Mine! What to do When Your Pup Doesn’t Like to Share

Lisa Radosta, DVM, DACVB
By Lisa Radosta, DVM, DACVB on Feb. 29, 2012

My friend Sue just adopted a 10-month-old, mixed breed dog from the local shelter. She named her Julep. Her head is wide and she’s short and stocky, but her fur is wiry and sticks up all over the place. She’s a nice, cute, friendly dog.

I was hanging out with Sue and Julep a couple of days after she was adopted when I noticed something interesting. Each time Julep got a toy, she ran away with it. Then, she searched frantically for a place — anyplace — to hide the toy. If she couldn’t find a place, she would just stand there staring into space with her toy in her mouth. If we left Julep alone, she would eventually settle down to destroy her toy.

It was clear that Julep had anxiety about people taking her toys. In other words, she was worried that someone would take her stuff, so she had to quickly hide it where only she could find it later.

To remedy this, whenever we saw her calmly chewing a toy, or when she was playing tug with us, we would offer her a treat in trade for the toy. When she would trade it, we wouldn’t take the toy, we would just give her the treat and walk away. What we noticed initially was that she would not trade certain toys even for the very best food. It is clear that Julep loves food, so this was a red flag that her toys were very important to her and that she was at risk for developing Resource Guarding.

Resource Guarding is an anxiety disorder in which the dog guards items that she deems valuable. Resource Guarding can present in any age dog. However, it generally starts in puppyhood. Sometimes the behavior is mild and goes unnoticed until the dog is between 1 and 3 years old, when the owners start to see more overt signs such as growling and biting. In some dogs, Resource Guarding can develop later due to the administration of medications that increase appetite, or after periods of starvation. Regardless of the cause, early identification and proper treatment of puppies who are predisposed to this behavior is very important.

If you think about it, Resource Guarding is not abnormal. If you watch multiple dogs interact, you’ll see that they guard things from each other. So what does it take for a dog to receive the diagnosis of Resource Guarding?

Dogs that are diagnosed with Resource Guarding guard their stuff in an extreme way. They may just guard with more intensity, or they may guard items that seem very unimportant, like paper towels. Many owners force the dog to give up the item; by prying the dog’s mouth open, for example. This causes the dog’s greatest fear to come true: that their stuff is going to be taken away when the owner approaches. Although at that moment the owner has won the battle, she has lost the war. If the dog truly has Resource Guarding, the aggression will intensify because the owner has taught the dog to fear her approach. If a dog is already growling, lunging, snapping or biting, it should be seen by a Board-Certified Veterinary Behaviorist. You can find one at dacvb.org.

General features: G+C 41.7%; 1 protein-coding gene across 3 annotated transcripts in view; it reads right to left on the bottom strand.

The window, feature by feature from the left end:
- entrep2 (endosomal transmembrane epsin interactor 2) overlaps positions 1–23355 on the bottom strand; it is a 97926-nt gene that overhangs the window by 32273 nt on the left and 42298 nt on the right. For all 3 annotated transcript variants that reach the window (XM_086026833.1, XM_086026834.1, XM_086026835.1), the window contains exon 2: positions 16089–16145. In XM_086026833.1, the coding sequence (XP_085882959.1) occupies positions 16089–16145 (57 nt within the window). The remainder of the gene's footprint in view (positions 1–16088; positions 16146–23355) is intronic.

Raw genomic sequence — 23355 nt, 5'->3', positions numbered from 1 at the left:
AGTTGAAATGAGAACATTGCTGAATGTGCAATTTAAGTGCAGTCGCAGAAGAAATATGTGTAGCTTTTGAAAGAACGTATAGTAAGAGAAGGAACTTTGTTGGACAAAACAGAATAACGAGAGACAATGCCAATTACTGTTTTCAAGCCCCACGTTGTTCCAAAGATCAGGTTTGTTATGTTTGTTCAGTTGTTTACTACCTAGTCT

As for Julep, we let her be, doing very little work on the issue until she had been in Sue’s house for about a week.

Once Julep had adjusted a little more to her new home, we started working in earnest to teach her that giving her toys back to people was infinitely rewarding. From the day we began, Julep and Sue would from there on live by these rules:

  1. When a person approached Julep and she had a toy, there was a high likelihood that the person would not take the toy.

  2. Even if the person took the toy, Julep would probably either (1) get it back immediately, or (2) get something better in return, or get it back and get something better in return.

When Julep had a toy in her mouth or had settled down with it, Sue approached and said, "Drop it." She then immediately offered a treat. If Julep dropped her toy, she got the treat and Sue would let Julep have the toy back. If Julep didn’t drop the toy, Sue tossed a treat to the side and walked away. Julep would always look at us quizzically and then drop the toy in order to eat the treat; then she would go back to pick up her toy.

For the next week or so, every time Sue saw Julep with a toy, she made a trade for a treat. By the end of the week, she no longer had to toss the treat to get her to drop a toy. Instead, she only had to say "Drop it" and show Julep the treat.

Eventually, she will not have to show her the treat, but only say, "Drop it." What is likely to happen in the not-so-distant future is that Julep will see Sue approaching and drop whatever she has in her mouth without any cue whatsoever.

Over the course of Julep’s lifetime, Sue and Julep will have many more interactions over toys, stolen garbage, and found items. If Sue sticks to the rules, Julep most likely will too.

Dr. Lisa Radosta

Image: AnetaPics / via Shutterstock

Lisa Radosta, DVM, DACVB


Lisa Radosta, DVM, DACVB


Dr. Radosta is a board certified veterinary behaviorist and owner of Florida Veterinary Behavior Service since 2006.  She is a well known...

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